French Election: Who is running part 2

We continue our second installment of the French Election by taking a quick look at our 3 remaining candidates; next we will take a deeper look into their policies and how they could effect the markets.

  Francois Fillon  –  Les Republicains Party

Francois Fillon studied law at Universite Paris Descartes; he is an economic liberal and social conservative who has served a role in government since his first election to parliament in 1981, reaching international status as the Prime Minister under Nicholas Sarkozy from 2007 until 2012.

“Total Rupture” is his strategy to bring France’s struggling economy back into the 21st century with an ambitious plan to cut €110 billion from the budget.  He plans to achieve this by cutting 500,000 jobs in the civil service; which he will offset by scrapping the 35-hour work week, instead replacing it with a 39-hour work week for civil servants and a 48-hour work week for private industry.  He also desires to cut levies on firms; tax cuts for households and to scrap France’s wealth tax called ISF, raising the VAT tax 2 percentage points to cover.

Fillon is the “establishment” candidate and was considered the front-runner until scandals involving alleged misappropriation of funds brought his campaign crashing down.  Even with the scandals; Fillon is holding on to 19% of the vote and with any luck will be in the run-off with Le Pen.


  Jean-Luc Melenchon  –  La France insoumise

Jean-Luc Melenchon is a 65 year-old former socialist Senator and is no stranger to politics. Starting with the Socialist party in the 1970’s; he was a Senator for many years and served as a junior minister from 2000-2002.  Leaving the Socialist party in 2008 he launched the “Left Party” in 2012 and finished fourth in the Presidential race with 11.1% of the vote.

A hard left candidate; Melenchon desires to end nuclear energy in France and go on a spending spree.  First stop is to renegotiate the 1992 Maastricht treaty; so that France can have a larger than 3% budget deficit, then utilize the new monetary flexibility by spending €1 Trillion on a recovery plan to stimulate the French economy.  To help pay for the spending; taxes will be increased by 4 points; making France’s total tax weight 49% of GDP.  He also desires to abolish the “presidential monarchy” and put an end to “austerity policies”.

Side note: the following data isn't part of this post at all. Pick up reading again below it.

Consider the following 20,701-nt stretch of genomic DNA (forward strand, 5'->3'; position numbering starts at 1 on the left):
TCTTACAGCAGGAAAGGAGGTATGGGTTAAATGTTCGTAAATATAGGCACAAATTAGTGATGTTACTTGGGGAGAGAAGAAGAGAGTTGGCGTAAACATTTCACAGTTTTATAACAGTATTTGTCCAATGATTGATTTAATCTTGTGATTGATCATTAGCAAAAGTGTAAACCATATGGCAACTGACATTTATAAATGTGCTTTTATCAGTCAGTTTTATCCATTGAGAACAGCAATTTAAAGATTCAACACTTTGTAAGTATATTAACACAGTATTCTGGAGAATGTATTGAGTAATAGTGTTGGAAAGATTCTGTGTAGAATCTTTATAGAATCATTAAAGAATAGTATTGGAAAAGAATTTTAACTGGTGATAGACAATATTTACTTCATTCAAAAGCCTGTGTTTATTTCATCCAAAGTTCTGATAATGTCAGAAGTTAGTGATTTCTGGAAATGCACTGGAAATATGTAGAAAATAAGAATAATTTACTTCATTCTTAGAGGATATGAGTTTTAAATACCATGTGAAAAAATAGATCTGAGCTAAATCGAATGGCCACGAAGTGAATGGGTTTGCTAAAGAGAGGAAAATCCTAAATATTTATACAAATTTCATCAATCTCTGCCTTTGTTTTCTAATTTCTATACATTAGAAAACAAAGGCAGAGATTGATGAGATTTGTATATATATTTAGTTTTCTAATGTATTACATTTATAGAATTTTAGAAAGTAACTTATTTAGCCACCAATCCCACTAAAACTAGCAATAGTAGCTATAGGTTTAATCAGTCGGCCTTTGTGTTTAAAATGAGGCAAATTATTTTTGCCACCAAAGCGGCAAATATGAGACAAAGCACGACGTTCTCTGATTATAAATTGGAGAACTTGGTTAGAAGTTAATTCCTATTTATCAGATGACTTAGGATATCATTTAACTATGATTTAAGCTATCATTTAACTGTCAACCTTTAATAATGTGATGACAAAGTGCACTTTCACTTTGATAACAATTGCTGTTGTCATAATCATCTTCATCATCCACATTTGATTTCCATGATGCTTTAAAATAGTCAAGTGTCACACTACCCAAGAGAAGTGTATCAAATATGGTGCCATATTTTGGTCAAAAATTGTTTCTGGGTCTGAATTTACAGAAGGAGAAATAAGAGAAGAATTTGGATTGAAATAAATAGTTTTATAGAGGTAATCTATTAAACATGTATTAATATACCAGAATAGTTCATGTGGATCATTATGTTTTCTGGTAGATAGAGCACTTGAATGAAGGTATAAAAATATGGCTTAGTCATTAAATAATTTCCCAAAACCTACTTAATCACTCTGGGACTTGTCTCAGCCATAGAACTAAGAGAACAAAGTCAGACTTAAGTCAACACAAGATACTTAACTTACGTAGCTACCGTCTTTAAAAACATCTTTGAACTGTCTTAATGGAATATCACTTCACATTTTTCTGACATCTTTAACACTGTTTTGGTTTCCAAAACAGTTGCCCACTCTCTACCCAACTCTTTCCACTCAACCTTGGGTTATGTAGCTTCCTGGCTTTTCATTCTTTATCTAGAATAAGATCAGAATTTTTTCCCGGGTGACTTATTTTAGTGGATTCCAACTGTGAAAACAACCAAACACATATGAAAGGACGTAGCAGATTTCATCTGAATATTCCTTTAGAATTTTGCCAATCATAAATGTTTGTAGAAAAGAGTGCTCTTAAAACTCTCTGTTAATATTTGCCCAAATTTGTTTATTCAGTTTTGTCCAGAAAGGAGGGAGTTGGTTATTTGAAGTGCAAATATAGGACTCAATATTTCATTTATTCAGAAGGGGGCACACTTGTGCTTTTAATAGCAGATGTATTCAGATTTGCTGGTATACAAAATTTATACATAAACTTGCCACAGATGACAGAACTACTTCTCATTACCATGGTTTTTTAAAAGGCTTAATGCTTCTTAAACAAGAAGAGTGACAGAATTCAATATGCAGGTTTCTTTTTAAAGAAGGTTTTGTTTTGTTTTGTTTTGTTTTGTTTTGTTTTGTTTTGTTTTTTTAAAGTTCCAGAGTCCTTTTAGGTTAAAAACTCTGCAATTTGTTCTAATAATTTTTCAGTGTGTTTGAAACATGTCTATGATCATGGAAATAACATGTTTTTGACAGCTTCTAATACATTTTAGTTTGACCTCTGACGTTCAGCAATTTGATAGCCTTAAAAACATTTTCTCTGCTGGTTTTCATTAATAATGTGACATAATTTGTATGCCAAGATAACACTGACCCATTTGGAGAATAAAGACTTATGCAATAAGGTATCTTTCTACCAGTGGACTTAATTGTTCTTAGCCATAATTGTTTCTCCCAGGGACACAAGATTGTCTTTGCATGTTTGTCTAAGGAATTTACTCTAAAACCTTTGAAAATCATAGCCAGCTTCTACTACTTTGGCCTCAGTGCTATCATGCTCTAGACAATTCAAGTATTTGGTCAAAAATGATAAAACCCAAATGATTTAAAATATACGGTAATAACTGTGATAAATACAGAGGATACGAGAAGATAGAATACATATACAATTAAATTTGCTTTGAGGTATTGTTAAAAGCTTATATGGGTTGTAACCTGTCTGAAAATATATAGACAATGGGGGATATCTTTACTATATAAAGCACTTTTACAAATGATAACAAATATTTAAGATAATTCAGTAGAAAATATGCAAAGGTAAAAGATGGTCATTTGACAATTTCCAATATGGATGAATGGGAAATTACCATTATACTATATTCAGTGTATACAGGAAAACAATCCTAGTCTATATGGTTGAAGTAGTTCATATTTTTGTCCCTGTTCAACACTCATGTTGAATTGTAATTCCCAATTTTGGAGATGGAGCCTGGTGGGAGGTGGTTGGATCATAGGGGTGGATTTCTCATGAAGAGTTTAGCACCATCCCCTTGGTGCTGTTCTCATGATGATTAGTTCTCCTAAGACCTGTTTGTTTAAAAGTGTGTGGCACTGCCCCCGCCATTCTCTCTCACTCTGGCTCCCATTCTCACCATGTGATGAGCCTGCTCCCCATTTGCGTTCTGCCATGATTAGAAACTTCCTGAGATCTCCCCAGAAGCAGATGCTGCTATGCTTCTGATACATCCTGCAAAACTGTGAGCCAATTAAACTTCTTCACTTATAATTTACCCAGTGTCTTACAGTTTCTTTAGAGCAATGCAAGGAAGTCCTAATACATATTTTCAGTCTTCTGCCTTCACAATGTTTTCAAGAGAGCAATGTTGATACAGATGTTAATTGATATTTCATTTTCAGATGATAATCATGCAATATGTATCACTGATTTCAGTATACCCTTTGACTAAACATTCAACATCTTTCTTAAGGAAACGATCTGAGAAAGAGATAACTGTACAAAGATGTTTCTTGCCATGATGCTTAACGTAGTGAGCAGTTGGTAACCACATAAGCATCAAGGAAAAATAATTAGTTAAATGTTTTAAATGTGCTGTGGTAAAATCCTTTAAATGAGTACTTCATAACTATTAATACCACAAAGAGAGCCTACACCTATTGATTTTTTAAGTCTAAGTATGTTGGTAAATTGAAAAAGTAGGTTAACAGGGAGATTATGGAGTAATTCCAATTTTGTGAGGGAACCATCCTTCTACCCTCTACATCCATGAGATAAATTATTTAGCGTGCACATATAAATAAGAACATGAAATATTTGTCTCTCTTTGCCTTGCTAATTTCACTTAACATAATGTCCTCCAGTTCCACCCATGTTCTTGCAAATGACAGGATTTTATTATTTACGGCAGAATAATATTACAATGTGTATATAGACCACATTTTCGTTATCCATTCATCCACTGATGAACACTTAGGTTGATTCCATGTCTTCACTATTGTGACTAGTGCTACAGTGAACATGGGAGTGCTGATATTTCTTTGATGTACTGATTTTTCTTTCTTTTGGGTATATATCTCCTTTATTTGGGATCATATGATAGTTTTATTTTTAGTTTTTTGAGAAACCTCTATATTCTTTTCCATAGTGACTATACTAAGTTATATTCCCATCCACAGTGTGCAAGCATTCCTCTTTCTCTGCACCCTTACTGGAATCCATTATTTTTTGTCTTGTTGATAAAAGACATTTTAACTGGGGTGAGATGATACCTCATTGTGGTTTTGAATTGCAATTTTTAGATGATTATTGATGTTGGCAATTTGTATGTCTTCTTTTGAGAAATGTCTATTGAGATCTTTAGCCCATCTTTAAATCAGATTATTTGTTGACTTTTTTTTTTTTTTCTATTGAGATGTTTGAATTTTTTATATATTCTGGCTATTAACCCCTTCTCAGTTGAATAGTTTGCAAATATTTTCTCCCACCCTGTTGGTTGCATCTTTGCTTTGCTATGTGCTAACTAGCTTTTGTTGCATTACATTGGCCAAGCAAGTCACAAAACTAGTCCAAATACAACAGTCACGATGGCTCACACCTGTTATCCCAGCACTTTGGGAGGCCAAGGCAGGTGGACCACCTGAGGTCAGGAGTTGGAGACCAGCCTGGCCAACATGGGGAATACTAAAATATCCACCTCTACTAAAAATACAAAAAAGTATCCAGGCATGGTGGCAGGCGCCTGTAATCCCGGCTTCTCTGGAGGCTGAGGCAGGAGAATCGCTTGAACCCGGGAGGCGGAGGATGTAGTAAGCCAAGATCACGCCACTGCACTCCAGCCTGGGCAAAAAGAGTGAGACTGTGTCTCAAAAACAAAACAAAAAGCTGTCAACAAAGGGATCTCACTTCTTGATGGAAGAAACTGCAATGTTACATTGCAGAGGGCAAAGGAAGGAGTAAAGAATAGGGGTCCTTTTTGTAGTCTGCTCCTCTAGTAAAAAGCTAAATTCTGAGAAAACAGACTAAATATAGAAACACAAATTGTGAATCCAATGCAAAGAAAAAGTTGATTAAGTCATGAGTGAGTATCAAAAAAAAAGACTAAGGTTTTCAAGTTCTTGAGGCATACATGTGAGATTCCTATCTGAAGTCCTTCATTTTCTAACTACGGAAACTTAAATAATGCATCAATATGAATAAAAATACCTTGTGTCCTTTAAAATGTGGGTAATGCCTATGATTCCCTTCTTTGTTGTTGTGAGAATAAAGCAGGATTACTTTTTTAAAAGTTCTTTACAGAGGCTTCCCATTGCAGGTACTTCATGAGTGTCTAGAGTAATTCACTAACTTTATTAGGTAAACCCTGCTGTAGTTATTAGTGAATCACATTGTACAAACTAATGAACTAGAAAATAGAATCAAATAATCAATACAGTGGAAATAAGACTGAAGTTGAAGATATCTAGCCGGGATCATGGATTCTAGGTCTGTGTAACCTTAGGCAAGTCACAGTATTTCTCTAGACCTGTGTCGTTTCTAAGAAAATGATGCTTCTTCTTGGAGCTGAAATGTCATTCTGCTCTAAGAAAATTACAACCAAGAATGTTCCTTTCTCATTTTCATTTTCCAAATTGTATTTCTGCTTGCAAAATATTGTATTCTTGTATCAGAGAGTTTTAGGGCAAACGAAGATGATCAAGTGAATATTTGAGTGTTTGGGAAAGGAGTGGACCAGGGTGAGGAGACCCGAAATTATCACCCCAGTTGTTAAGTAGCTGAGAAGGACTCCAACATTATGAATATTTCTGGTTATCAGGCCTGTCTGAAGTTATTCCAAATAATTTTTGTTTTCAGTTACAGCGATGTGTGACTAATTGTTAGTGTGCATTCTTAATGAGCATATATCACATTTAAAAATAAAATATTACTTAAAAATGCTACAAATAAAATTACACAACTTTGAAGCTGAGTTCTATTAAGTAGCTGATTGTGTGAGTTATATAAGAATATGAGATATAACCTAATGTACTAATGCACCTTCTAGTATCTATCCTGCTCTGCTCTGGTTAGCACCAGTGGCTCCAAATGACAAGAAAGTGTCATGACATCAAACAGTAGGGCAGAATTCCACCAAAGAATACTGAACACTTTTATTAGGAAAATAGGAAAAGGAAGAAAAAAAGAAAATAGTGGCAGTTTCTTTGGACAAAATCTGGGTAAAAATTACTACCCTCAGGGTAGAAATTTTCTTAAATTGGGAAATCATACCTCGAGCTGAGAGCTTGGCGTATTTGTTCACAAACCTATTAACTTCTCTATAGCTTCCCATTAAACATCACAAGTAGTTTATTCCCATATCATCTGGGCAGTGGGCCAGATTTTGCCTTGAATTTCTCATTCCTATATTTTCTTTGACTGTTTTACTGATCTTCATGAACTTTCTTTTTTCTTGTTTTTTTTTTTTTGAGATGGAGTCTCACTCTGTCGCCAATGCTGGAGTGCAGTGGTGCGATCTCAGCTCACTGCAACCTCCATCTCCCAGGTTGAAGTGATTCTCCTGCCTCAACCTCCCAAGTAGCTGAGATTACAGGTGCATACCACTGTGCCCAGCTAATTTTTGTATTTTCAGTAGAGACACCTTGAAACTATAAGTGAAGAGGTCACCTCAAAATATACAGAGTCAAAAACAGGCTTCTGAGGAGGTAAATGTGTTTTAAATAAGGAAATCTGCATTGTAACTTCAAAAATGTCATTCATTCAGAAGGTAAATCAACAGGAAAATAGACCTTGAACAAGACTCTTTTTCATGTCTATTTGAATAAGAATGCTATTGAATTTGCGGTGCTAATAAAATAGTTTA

“Indomitable France” is the slogan for Melenchon and he has gained the support of France’s Communist party; although a union with the Socialist party candidate Hamon quickly fell apart.  Melenchon is a long shot to be in the run-off; he currently holds 17% of the vote.


  Benoit Hamon  –  Parti Socialiste

Benoit Hamon; often referred to as “Little Ben” a nickname he received as an advisor to Martine Aubry from 1997 to 2000, has been in politics since his years as a student becoming head of the Young Socialist Movement.  Graduating with a degree in History from University of Western Brittany Hamon worked for Lionel Jospin as an aid until his time under Martine Aubry.  Hamon was the Education Minister in 2014; however, he quickly resigned the post in August siting Hollande’s right-wing pro-business turn on government.

Universal Basic Income; a payment to every citizen regardless of need, is the heart of Hamon’s bid for the Presidency.  Among other labor measures; he wants to recognize “burnout” from work as an illness and introducing a tax on wealth created from robot labor.  Sticking with leftist ideals he is also a supporter of legalizing cannabis and euthanasia.  We are still waiting to see how he will balance the populist desires of introducing a new “citizens” Article 49.3; that would make a ban on the “burkini” very plausible, with his direct opposition to the ban.

If Hamon can succeed in winning over the Socialist electorate; he still may not garner enough support to defeat the National Front’s Marine Le Pen.  His best chance of success is an already scuttled partnership with Jean-Luc Melenchon; Hamon is currently receiving only 9% of the vote and is not expected to be in the run-off.